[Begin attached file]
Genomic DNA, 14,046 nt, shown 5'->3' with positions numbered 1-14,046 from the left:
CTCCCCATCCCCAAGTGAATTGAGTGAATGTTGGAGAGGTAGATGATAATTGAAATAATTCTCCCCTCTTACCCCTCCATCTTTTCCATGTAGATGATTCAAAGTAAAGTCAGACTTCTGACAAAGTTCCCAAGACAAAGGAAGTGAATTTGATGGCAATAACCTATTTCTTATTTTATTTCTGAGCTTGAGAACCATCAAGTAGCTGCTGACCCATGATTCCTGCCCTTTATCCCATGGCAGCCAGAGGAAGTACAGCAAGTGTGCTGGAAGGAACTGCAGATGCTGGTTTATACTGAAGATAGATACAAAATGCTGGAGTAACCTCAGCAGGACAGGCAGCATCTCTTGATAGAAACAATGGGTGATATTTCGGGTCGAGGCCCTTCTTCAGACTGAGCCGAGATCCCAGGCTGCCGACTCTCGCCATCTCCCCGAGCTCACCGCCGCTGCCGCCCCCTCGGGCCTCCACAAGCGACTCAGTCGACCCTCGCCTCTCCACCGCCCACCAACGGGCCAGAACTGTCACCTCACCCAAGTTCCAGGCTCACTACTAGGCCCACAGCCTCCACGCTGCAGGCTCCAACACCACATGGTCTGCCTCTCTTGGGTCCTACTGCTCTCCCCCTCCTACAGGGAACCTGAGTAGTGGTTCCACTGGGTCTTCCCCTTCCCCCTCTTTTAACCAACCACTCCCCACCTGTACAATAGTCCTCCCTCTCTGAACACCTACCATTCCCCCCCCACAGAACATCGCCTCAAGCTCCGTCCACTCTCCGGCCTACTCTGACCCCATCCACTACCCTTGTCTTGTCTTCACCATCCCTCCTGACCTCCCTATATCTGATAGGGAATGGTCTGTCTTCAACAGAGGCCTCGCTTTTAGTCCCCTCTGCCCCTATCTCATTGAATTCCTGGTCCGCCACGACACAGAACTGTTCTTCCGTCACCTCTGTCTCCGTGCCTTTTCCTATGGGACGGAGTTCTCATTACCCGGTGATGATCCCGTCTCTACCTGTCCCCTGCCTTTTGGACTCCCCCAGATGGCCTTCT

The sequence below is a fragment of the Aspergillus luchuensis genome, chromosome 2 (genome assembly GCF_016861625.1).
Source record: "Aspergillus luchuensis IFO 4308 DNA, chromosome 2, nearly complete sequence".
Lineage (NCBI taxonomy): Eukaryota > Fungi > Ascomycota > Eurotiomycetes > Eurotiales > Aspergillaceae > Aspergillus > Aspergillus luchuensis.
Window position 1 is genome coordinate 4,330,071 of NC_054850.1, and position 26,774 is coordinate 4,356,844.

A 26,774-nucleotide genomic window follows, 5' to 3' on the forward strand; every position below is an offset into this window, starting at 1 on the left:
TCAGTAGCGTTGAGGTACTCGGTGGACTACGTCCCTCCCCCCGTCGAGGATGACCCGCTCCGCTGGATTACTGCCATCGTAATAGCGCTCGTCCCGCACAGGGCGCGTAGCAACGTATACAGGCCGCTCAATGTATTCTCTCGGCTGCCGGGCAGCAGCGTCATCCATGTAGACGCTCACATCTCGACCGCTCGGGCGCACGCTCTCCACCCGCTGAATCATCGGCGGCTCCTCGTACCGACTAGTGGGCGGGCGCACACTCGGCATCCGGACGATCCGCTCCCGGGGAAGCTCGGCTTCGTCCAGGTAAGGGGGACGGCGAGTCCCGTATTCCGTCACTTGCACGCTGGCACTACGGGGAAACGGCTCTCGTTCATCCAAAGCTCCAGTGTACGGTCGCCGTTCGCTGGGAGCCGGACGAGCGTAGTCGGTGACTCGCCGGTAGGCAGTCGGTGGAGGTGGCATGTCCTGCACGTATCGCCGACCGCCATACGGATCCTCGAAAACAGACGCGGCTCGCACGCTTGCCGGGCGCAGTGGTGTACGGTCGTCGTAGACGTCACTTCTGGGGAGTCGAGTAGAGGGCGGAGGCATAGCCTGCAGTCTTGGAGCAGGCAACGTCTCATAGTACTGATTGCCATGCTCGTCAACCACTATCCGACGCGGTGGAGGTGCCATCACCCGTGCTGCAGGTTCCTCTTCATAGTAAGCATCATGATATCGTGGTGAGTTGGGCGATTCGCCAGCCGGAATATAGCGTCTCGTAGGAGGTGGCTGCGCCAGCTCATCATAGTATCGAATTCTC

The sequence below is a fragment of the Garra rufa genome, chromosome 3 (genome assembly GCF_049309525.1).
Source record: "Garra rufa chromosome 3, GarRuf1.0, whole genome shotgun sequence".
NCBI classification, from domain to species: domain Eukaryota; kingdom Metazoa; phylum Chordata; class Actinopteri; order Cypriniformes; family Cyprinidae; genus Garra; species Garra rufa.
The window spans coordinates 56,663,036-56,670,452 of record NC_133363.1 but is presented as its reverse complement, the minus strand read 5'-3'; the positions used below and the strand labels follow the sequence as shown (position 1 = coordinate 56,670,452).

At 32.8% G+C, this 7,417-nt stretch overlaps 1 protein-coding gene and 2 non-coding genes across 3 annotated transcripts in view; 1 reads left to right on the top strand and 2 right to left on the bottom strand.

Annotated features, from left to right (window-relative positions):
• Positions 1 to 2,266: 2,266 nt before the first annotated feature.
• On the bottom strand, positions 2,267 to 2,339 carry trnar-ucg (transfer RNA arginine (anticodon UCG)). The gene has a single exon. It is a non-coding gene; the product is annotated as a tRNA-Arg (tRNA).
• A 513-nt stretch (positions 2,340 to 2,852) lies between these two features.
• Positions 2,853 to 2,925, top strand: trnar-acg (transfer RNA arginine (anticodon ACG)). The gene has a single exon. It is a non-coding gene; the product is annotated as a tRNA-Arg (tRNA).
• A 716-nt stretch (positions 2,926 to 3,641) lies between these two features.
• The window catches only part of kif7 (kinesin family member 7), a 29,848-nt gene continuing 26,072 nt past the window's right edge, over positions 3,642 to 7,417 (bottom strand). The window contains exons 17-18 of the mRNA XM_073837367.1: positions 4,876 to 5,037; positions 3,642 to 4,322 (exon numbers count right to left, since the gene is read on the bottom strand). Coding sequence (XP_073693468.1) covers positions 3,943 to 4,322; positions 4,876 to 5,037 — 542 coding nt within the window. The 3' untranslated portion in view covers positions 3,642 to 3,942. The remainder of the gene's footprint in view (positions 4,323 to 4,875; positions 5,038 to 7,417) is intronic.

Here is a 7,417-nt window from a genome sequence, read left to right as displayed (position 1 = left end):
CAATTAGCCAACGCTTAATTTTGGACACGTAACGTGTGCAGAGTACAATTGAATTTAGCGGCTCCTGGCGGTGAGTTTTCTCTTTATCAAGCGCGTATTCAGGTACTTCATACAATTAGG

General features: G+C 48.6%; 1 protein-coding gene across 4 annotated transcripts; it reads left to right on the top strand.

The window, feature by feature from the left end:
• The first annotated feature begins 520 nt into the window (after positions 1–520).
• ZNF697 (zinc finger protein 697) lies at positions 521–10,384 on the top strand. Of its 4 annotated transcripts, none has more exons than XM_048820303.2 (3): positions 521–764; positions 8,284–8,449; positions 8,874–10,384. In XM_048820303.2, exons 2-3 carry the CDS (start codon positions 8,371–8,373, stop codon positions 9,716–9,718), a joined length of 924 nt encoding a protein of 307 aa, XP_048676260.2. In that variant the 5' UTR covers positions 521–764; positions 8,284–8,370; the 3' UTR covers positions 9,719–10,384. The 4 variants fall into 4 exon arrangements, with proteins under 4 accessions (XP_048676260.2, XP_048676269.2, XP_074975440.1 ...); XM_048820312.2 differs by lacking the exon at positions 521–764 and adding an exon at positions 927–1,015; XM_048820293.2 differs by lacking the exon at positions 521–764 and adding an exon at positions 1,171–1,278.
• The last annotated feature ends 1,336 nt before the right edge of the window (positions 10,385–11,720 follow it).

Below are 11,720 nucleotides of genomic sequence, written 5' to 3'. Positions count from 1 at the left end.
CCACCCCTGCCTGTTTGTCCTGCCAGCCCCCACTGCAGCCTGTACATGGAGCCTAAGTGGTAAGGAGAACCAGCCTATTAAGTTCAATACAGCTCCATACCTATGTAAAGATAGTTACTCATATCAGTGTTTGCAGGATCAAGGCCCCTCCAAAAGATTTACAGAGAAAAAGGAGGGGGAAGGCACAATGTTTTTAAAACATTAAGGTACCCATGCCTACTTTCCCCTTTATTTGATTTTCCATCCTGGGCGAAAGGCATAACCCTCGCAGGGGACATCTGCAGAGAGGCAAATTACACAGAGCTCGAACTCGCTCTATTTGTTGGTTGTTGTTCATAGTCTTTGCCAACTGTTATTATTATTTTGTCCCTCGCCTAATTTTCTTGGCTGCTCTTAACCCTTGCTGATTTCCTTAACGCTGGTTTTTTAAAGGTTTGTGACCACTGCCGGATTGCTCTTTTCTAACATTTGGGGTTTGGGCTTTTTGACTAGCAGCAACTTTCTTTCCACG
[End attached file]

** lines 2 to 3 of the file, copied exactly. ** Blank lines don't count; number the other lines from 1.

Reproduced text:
CTCCCCATCCCCAAGTGAATTGAGTGAATGTTGGAGAGGTAGATGATAATTGAAATAATTCTCCCCTCTTACCCCTCCATCTTTTCCATGTAGATGATTCAAAGTAAAGTCAGACTTCTGACAAAGTTCCCAAGACAAAGGAAGTGAATTTGATGGCAATAACCTATTTCTTATTTTATTTCTGAGCTTGAGAACCATCAAGTAGCTGCTGACCCATGATTCCTGCCCTTTATCCCATGGCAGCCAGAGGAAGTACAGCAAGTGTGCTGGAAGGAACTGCAGATGCTGGTTTATACTGAAGATAGATACAAAATGCTGGAGTAACCTCAGCAGGACAGGCAGCATCTCTTGATAGAAACAATGGGTGATATTTCGGGTCGAGGCCCTTCTTCAGACTGAGCCGAGATCCCAGGCTGCCGACTCTCGCCATCTCCCCGAGCTCACCGCCGCTGCCGCCCCCTCGGGCCTCCACAAGCGACTCAGTCGACCCTCGCCTCTCCACCGCCCACCAACGGGCCAGAACTGTCACCTCACCCAAGTTCCAGGCTCACTACTAGGCCCACAGCCTCCACGCTGCAGGCTCCAACACCACATGGTCTGCCTCTCTTGGGTCCTACTGCTCTCCCCCTCCTACAGGGAACCTGAGTAGTGGTTCCACTGGGTCTTCCCCTTCCCCCTCTTTTAACCAACCACTCCCCACCTGTACAATAGTCCTCCCTCTCTGAACACCTACCATTCCCCCCCCACAGAACATCGCCTCAAGCTCCGTCCACTCTCCGGCCTACTCTGACCCCATCCACTACCCTTGTCTTGTCTTCACCATCCCTCCTGACCTCCCTATATCTGATAGGGAATGGTCTGTCTTCAACAGAGGCCTCGCTTTTAGTCCCCTCTGCCCCTATCTCATTGAATTCCTGGTCCGCCACGACACAGAACTGTTCTTCCGTCACCTCTGTCTCCGTGCCTTTTCCTATGGGACGGAGTTCTCATTACCCGGTGATGATCCCGTCTCTACCTGTCCCCTGCCTTTTGGACTCCCCCAGATGGCCTTCT

The sequence below is a fragment of the Aspergillus luchuensis genome, chromosome 2 (genome assembly GCF_016861625.1).